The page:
Bulletproof queries in WordPress – preventing SQL injections

Ernest Marcinko Blog, Tutorials, Wordpress Leave a Comment

When developing WordPress plugins, securing potential SQL injections is extremely important. With a well written SQL injection the attacker might gain access to your database, your blog back-end and steal your data, or make modifications you won’t even notice.

What is an SQL injection?

SQL injection is a technique where malicious users can inject SQL commands into an SQL statement, via web page input.

Injected SQL commands can alter SQL statement and compromise the security of a web application.

Source: http://www.w3schools.com/sql/sql_injection.asp

The source of an SQL injection attack is almost always the incorrect or missing input sanitation. A correctly sanitized data will prevent any kind of known SQL injections, and WordPress even offers nice tools to make it easier for you.

Query parametrization – The recommended way

Latest versions of WordPress offer a so called prepare() statement to construct your queries safely. Before sending your query to the database, you run it through the prepare() function of the $wpdb object, passing the input variables as well. This method is very similar to php vsprintf(). Let’s look at an example:

$results = $wpdb->query( $wpdb->prepare(
  "SELECT * FROM $wpdb->posts WHERE
    post_title LIKE '%s' AND
    (ID BETWEEN %d AND %d)",

This query selects posts where the title matches the $prase and it’s ID is between $id_low and $id_high. Look how these variables are passed as parameters to the $wpdb->prepare(..) statement, rather than directly putting them to the query string.

The %s and the two %d variables in the query string will be replaced with the $phrase, $id_low and $id_high parameters in order. This technique is called query parametrization.

There are 3 different types of parameters you can use in the query:

  • %s – a string type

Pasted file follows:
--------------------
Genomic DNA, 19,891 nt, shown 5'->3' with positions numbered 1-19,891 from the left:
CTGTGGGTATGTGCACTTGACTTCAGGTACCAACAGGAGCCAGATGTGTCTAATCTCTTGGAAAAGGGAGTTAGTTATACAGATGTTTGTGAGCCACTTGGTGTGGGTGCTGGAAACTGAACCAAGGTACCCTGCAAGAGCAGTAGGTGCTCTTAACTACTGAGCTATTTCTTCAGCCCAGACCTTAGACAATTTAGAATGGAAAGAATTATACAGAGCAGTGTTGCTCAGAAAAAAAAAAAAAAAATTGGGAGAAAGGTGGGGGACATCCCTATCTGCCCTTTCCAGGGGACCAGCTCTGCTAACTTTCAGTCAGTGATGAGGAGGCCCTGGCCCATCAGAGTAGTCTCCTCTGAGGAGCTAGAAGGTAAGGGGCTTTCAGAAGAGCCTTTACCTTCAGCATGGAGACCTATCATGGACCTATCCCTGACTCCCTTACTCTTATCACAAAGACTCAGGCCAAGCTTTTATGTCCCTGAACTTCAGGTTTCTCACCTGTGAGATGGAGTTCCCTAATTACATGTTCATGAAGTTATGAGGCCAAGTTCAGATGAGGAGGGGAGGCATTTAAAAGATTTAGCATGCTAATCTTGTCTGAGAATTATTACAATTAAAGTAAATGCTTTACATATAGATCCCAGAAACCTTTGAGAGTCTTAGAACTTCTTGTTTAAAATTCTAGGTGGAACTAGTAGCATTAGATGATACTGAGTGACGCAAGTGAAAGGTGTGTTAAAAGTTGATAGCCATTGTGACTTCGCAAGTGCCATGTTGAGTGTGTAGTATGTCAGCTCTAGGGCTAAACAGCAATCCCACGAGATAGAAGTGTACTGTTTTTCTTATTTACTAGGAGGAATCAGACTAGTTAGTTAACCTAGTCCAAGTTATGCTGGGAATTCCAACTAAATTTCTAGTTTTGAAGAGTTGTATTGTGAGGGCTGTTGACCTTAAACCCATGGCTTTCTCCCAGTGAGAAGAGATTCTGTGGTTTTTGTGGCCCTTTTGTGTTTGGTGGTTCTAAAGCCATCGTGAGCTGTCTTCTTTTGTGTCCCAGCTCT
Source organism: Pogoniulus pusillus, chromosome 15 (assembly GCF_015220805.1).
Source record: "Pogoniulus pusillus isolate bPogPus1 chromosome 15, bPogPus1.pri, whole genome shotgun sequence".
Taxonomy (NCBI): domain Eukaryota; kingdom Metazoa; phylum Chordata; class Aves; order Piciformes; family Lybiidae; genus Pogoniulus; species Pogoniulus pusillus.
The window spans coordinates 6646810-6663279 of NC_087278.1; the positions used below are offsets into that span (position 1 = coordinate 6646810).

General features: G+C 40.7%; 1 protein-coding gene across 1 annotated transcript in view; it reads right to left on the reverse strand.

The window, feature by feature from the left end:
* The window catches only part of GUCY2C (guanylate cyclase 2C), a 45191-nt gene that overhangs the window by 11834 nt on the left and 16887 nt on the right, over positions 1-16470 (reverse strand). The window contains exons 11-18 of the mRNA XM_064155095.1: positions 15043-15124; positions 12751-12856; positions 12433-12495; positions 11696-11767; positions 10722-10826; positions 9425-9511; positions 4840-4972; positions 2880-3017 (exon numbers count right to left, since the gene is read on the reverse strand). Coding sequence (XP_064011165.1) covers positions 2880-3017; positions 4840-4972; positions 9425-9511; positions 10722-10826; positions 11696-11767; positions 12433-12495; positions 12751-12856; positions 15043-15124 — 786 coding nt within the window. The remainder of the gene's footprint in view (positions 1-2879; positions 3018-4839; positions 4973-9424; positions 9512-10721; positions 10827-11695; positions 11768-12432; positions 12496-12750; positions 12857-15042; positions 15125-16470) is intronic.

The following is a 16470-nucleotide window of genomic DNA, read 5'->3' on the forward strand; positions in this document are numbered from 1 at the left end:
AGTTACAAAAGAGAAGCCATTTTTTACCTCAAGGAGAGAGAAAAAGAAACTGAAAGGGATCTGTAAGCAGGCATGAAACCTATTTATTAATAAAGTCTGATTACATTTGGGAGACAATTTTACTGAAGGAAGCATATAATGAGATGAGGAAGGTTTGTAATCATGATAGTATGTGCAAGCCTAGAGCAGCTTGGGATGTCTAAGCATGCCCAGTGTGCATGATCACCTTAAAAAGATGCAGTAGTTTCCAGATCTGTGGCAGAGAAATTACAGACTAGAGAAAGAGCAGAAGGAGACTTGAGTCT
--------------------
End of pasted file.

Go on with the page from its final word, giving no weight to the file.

• %d – an integer “whole” number
  • %f – a floating-point “real” number

If you can’t use Query parametrization

There are however rare cases, when you are unable to use the upper mentioned technique. The reasons are often very complex or dynamically generated queries, where you can hardly predict the correct number and order of parameters.

In this case we have to distinguish string and numeric values for maximum safety. String values are used between single quotes (‘) in the query, while numbers are not. Using the same escaping method for both may still lead to vulnerabilities. The query parameters will be escaped separately.

If you look up the WordPress codex about custom escaping methods, you will find like_escape() and $wpdb->esc_like() methods. The first one works on WordPress versions before 4.0 and the second after and with 4.0

Two functions I use

I’ve created two handy functions to use with escaping query parameters. One is for string escaping, second is for numeric values.

Both functions work with single values or arrays as well.

 * Performs a full escape
 * @param $string
 * @return array|mixed
function x123safe_escape( $string ) {
    global $wpdb;

    // Recursively go through if it is an array
    if ( is_array($string) ) {
        foreach ($string as $k => $v) {
            $string[$k] = x123safe_escape($v);
        return $string;

    if ( is_float( $string ) )
        return $string;

    // Escape for 4.0 >=
    if ( method_exists( $wpdb, 'esc_like' ) )
        return $wpdb->esc_like( $string );

    // Escape support for WP < 4.0
    return like_escape($string);

..and the one to make sure a numeric value is passed:

 * Converts a string to number, array of strings to array of numbers
 * Since esc_like() does not escape numeric values, casting them is the easiest way to go
 * @param $number string or array of strings
 * @return mixed number or array of numbers
function x123force_numeric ( $number ) {
    if ( is_array($number) )
        foreach ($number as $k => $v)
            $number[$k] = $v + 0;
        $number = $number + 0;

    return $number;

The numeric casting function is the more interesting. Since it is not known if the input parameter is a floating or integer (or maybe a string) value, we must either check and cast accordingly, or use this very simple trick – adding 0 to the parameter. By adding 0 it is automatically converted to the correct type – it does not matter what type it was before.

So the above example would look something like:

$string = x123safe_escape( $_POST['string'] );
$from   = x123force_numeric( $_POST['from'] );
$to     = x123force_numeric( $_POST['to'] );

$results = $wpdb->query( 
  "SELECT * FROM $wpdb->posts WHERE
    post_title LIKE '$string' AND
    (ID BETWEEN $from AND $to)"

Of course you can implement more accurate parameter validation methods based on your needs, but these two very basic functions can already prevent any known basic attack methods.


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